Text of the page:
“Huck Finn” is the toughest book to replace; it’s so utterly original. The best choice, in my view, would be Larry McMurtry’s “Lonesome Dove.” Like Huck, “Dove” involves an epic journey of discovery and loss and addresses an important social issue — the terrible treatment of women in the Old West. That issue does not rank as high as slavery on our national list of shame, but it definitely makes the list.

Some might call this apostasy; I call it common sense. Obama’s victory signals that Americans are ready for change. Let’s follow his lead and make a change that removes the N-word from the high school curriculum.

John Foley of Vancouver is an English teacher at Ridgefield High School in southern Washington.

11 thoughts on “Satire or Serious?

  1. Angela

    I believe it’s sincere. John says “I never want to rationalize Huck Finn to an angry African-American mom again as long as I breathe.” Sounds like he had been personally attacked for using classic literature and is tired of taking the heat for it.

  2. Marc Lebendig

    I really want to believe it’s satirical, but I agree with Angela. He spends a little too much time rationalizing the replacements. But wow, just…wow. Guess we better get rid of Douglass, Wright, and Ellison while we’re at it, unless those are different for some reason…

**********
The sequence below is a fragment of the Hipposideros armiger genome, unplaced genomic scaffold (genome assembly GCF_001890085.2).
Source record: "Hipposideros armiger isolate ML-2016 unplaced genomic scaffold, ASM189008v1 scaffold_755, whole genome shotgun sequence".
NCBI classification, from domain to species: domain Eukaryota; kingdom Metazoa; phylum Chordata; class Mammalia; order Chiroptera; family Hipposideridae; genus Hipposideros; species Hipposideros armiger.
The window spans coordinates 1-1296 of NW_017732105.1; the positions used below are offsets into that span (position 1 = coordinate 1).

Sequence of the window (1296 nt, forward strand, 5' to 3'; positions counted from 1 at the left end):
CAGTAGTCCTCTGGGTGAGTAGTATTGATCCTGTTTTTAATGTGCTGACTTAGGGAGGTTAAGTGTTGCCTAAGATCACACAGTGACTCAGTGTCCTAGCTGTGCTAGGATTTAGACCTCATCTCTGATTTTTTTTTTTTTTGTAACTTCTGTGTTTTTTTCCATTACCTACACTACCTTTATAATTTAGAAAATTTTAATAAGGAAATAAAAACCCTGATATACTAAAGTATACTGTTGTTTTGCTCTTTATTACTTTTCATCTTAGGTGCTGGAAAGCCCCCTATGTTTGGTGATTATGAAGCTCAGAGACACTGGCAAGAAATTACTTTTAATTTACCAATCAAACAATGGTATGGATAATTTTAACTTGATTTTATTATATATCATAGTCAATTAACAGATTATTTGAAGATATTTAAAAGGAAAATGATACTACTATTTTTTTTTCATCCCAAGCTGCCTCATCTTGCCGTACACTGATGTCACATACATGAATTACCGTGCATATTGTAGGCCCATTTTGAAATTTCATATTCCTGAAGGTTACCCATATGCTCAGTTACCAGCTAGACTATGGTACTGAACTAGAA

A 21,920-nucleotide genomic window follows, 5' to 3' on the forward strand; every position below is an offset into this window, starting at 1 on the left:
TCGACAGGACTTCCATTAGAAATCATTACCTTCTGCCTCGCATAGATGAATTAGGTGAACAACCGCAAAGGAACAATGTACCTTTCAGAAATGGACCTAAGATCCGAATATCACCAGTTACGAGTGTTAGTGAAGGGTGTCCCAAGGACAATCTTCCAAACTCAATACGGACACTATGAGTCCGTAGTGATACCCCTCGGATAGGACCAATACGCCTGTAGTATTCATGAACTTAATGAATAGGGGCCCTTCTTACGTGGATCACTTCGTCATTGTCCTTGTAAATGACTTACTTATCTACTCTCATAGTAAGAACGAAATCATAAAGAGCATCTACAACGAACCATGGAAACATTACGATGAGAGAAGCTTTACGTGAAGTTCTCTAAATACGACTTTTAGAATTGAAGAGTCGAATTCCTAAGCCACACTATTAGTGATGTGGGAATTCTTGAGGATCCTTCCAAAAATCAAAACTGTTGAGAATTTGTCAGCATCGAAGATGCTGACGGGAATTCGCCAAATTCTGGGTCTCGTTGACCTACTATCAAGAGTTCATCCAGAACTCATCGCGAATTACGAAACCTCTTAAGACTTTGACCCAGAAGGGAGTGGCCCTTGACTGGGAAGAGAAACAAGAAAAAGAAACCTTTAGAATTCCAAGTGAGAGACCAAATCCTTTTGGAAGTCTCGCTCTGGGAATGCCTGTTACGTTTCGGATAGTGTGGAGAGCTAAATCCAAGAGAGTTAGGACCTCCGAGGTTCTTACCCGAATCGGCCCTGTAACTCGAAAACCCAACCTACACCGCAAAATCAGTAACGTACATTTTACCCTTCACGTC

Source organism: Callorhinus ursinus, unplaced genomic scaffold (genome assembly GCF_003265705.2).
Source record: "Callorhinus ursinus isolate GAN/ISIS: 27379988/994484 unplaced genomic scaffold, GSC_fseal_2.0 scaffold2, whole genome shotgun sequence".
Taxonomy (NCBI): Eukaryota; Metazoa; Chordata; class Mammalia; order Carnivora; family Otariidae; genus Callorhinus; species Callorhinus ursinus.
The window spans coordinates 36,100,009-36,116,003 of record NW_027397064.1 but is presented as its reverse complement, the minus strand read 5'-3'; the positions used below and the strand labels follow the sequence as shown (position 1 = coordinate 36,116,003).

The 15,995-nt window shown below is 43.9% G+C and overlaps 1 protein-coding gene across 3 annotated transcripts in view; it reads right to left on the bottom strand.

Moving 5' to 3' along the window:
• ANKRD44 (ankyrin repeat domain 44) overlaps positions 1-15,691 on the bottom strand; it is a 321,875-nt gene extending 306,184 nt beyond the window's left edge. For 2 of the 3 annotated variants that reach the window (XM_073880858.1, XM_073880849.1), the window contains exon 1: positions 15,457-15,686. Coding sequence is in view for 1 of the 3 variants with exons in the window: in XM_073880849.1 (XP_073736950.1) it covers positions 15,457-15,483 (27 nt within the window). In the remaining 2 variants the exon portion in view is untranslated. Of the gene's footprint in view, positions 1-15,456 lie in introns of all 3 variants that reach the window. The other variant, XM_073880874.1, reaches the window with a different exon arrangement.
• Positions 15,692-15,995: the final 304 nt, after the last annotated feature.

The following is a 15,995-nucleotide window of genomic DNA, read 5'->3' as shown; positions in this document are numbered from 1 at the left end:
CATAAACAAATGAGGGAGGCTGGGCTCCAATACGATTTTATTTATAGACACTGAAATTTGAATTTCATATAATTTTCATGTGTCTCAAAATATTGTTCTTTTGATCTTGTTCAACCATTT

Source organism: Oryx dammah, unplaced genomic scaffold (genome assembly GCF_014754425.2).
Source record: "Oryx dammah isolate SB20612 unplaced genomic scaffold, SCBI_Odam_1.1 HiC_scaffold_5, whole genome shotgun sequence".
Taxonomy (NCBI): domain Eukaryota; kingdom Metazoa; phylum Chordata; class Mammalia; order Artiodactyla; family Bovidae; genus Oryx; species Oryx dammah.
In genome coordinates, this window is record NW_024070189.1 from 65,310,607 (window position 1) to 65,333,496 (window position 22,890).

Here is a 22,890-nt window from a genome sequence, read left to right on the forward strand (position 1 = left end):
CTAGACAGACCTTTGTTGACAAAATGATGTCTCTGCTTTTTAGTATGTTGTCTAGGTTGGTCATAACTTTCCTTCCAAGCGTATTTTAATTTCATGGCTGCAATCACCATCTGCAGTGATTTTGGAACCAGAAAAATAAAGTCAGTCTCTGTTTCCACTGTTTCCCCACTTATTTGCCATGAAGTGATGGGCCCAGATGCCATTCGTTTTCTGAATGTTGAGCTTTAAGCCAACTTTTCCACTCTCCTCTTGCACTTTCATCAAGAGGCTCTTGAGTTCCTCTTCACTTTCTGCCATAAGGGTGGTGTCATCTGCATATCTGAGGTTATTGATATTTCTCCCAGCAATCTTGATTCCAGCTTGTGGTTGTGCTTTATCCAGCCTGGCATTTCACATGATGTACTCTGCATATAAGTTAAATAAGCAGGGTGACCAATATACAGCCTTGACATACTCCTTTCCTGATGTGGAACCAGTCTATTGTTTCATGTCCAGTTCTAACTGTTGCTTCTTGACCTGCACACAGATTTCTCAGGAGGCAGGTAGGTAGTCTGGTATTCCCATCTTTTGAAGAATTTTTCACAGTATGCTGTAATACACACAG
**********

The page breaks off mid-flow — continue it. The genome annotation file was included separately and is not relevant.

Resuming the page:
3. Ira Creasman

    I’d appreciate it, Mrs. Chili, if you would explain a few of the ways in which he is wrong.

    I agree with you, I think that it’s wrong to remove these books from the reading lists of high school students because of the “n-word”. It’s not like this is a word we should hide from, but rather, shed a bright light upon.

    Being new to teaching, I’d really like to hear some reasons for rejecting Mr. Foley’s proposal, from some folks who’ve been in education for a while.


  4. Little Swallow

    I think it’s sincere, and while I may not agree with him, I think he poses a good argument with valid points — except I’m not sure I agree with his assumptions on what would be more interesting to teens. Why would the Vietnam War be more interesting than the Depression during these economic times? I would argue both periods are quite recent and have modern-day parallels that could help students relate to another time period. And why would students in Washington like a book less because of its setting in the South? Coming from Idaho (also in the Pacific Northwest) and having read To Kill a Mockingbird before leaving that area for college, I would say I was *more* interested in a setting that was quite different from my own familiar world, and even more interested in the many similarities between my home and a region across the country. However, this is not to say that the setting was the main thing that drew me into this book …

    Also, not even getting into why these books are valuable curriculum choices, it’s very important for an educated person* to understand changing language, values, and acceptable behavior, especially since it is part of our nation’s history, and fairly recent history at that.

    *By this, of course, I mean that any person should understand this, because ideally any given person would also be an educated person, even if that’s not the case in the world today.